The launch of the Progress M-32 cargo spaceship to MIR has been delayed, the resupply vessel was to have been launched from the Baikonur cosmodrome in Kazakstan. The cancellation occurred during a preflight computer check of systems when a drain-valve malfunction on the first stage was discovered. This delay comes in the wake of two in-flight failures of similar Soyuz boosters carrying reconnaissance satellites - one a commercial venture. These failures have been traced to a change in glueing technique on the payload shrouds. This echos problems with glue experienced by NASA on the shuttle's SRBS. The flight has been tentatively rescheduled for August 1 (FLATODAY).

On Thursday, July 25, a Lockheed Martin Atlas 2 successfully launched the Navy's 6,655-pound UHF F-7 satellite built by Hughes Space and Communications Co. This is the seventh of a series of Navy UHF satellites to be launched since 1993 and the fourth successful Altas launch this year (24 successful in a row). The satellite was placed in a transfer orbit 3,000 miles higher than planned, this bonus performance may extend the life of the satellite. The spacecraft carries 20 extremely high frequency (EHF) channels. This configuration nearly doubles the EHF antijam/multiparty capability compared with three earlier EHF-equipped satellites in the series. The next Atlas 2A launch will be on August 30 and will carry a GE-1 Americom satellite (FLATODAY).

Hughes Satellite has announced a contract with McDonnald Douglas to place the Galaxy 10 satellite on the first scheduled flight of the Delta 3 booster. The Delta 3's flight will take place in 1998. This next generation Delta features a single engine cryogenic upper stage, a larger payload faring and will be able to lift 8,400 pounds to geosynchronous transfer orbit. The satellite, a HS 601HP, will provide both C-band and Ku-band capacity for cable TV. This is a market driven development. The combination of satellite to booster is an important one with McDonald Douglas's biggest booster capable of lifting Hughes Satellite's heaviest satellite.(FLATODAY)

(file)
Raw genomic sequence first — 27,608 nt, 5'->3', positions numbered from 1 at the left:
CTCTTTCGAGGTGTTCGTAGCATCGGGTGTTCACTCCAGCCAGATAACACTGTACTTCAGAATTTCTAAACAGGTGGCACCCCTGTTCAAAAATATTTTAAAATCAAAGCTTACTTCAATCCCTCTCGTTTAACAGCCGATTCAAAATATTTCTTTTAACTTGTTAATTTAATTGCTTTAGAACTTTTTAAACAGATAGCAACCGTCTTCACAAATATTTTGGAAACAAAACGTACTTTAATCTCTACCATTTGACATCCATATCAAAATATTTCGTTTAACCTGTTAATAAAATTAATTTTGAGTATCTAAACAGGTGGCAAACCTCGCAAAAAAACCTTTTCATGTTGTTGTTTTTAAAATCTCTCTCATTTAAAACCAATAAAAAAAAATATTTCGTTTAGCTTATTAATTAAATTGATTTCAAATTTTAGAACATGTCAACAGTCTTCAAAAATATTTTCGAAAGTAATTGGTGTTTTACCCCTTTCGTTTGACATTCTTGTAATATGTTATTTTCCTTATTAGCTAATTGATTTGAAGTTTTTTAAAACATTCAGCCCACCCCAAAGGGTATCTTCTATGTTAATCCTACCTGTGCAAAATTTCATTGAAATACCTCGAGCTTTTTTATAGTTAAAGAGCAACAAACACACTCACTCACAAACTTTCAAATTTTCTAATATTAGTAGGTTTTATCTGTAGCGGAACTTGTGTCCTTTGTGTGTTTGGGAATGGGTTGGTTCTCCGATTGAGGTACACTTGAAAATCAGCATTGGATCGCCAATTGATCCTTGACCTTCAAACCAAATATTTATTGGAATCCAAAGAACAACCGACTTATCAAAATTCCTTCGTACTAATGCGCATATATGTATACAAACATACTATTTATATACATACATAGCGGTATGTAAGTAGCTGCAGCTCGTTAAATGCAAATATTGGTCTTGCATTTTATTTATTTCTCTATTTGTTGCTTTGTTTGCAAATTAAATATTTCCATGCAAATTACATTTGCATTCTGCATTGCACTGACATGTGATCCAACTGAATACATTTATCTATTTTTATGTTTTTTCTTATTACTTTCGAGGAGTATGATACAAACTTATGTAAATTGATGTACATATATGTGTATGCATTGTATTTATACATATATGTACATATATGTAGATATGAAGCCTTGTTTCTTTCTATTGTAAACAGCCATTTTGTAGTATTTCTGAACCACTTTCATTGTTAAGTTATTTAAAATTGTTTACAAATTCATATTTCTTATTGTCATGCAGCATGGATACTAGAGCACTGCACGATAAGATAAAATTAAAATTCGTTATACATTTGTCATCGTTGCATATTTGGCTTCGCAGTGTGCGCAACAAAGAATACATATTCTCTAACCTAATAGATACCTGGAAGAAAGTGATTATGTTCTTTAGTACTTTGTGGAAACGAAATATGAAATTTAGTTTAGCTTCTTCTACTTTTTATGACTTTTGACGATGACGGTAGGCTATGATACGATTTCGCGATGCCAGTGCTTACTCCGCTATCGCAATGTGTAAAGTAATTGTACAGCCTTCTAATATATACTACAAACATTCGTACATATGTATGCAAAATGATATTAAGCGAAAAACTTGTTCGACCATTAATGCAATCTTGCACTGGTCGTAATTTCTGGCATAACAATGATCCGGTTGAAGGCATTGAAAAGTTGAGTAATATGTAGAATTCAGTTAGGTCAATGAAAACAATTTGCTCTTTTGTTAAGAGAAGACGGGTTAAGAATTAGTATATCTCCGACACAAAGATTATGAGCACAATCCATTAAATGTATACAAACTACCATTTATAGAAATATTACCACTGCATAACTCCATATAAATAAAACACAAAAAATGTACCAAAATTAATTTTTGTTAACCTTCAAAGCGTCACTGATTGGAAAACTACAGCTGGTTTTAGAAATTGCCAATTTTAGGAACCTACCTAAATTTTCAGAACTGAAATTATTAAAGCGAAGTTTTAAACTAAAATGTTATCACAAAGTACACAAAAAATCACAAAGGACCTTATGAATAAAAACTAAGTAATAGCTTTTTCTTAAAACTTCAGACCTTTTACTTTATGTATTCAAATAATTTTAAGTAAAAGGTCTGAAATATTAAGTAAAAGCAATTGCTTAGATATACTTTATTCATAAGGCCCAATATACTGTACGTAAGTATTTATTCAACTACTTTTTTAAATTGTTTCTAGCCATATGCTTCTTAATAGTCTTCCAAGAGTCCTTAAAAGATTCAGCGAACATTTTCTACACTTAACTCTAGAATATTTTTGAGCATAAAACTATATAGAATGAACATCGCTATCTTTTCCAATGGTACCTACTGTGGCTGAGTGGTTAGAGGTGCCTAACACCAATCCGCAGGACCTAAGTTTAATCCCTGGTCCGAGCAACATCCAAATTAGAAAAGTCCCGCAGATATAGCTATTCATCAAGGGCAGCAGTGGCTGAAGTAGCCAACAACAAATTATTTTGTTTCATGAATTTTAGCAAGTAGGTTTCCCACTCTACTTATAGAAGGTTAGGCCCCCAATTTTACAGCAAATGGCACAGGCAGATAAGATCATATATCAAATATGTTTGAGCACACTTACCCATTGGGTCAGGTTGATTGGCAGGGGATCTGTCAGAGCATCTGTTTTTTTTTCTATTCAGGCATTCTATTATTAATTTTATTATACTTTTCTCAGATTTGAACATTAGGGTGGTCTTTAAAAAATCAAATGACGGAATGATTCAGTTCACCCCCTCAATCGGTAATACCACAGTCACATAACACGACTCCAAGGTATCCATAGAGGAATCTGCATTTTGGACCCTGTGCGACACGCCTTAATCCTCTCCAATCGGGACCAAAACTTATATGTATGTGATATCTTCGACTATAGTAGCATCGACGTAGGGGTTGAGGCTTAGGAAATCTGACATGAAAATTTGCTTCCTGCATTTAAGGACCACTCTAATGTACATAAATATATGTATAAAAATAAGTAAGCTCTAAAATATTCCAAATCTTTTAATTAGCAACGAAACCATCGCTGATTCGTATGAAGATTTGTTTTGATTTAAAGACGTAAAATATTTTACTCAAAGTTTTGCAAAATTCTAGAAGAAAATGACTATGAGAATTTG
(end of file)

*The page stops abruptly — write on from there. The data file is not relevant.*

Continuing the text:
Hughes Space and Communication along with Space Systems / Loral have contracted for 15 flights from the Sea Launch platform floating in the Pacific, based out of Long Beach. Sea Launch is multi-partner venture involving Boeing, Kvaerner of Norway, Russia's RSC-Energia and Ukraine's KB Yuzhnoye and PO Yuzhmash. Boeing will provide integration, adaptors and management. Kvaerner will provide the Assembly and Command Ship (ACS) and reconditioned oil platform/launch platform. Energia will provide the Block DM upper stage while Ukraine will provide the Zenit first and second stages. The Long Beach base of operations was chosen because of access to the former Long Beach Naval Station and its proximity to the Hughes factory. The system is designed to deliver satellites to orbit for less than the cost of the Ariane 4 launch system (AW&ST).

"Japan's Science & Technology Agency, National Space Development Agency (NASDA) and the European Space Agency (ESA) have agreed that NASDA's H-2A launcher will carry ESA's Artemis communications satellite as a payload on its first launch in early 2000" (AW&ST).

The spacebased telecommunication continues to show similarities to early mining frontiers with band-widths acting much like mining claims. The U.S. Federal Communications Commission much like a miner's court has "denied applications by cable television giant TeleCommunications Inc. (TCI) and TelQuest Ventures to use Canadian direct broadcast satellite (DBS) slots to beam TV programming to the American market. Hughes, AT&T and MCI-the latter of which paid $682 million in January for a U.S. DBS slot-opposed the applications, which essentially would have let TCI and TelQuest enter the lucrative U.S. market through the back door (AW&ST May 13, p. 26). The FCC said its denial was based on the procedural ground that the ventures hadn't secured Canadian government licensing" (AW&ST).